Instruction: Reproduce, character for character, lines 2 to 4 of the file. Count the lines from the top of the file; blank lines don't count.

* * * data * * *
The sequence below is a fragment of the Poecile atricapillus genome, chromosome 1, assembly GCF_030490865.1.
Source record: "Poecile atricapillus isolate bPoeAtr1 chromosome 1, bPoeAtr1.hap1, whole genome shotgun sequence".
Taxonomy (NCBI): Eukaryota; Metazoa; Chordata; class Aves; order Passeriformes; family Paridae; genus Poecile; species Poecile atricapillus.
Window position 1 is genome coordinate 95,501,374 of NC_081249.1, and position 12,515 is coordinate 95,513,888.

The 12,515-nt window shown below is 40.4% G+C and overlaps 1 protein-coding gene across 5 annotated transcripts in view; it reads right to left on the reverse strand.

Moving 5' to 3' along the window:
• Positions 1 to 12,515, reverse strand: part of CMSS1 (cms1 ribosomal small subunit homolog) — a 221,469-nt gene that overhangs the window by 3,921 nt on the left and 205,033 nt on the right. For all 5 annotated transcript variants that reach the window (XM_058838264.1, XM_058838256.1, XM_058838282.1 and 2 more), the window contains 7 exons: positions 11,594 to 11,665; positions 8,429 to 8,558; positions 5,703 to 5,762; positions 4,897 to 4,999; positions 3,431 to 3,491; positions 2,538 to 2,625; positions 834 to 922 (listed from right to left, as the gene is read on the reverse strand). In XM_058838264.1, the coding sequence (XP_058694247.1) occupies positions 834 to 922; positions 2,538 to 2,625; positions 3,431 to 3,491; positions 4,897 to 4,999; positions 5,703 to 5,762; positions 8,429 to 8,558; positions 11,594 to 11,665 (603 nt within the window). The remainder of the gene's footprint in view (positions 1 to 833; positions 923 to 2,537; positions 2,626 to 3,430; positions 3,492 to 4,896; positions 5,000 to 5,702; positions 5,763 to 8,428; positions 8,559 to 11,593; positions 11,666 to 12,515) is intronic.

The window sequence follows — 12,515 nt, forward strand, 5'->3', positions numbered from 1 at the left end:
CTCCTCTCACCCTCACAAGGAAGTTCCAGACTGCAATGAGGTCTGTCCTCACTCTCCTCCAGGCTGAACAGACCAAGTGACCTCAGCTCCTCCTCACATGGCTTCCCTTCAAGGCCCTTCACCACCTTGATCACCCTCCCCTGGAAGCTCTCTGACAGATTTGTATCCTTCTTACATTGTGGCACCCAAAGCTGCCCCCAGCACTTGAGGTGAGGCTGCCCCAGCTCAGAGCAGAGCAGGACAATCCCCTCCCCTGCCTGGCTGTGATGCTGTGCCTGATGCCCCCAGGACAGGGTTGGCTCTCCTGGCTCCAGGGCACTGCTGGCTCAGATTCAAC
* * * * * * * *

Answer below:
Source record: "Poecile atricapillus isolate bPoeAtr1 chromosome 1, bPoeAtr1.hap1, whole genome shotgun sequence".
Taxonomy (NCBI): Eukaryota; Metazoa; Chordata; class Aves; order Passeriformes; family Paridae; genus Poecile; species Poecile atricapillus.
Window position 1 is genome coordinate 95,501,374 of NC_081249.1, and position 12,515 is coordinate 95,513,888.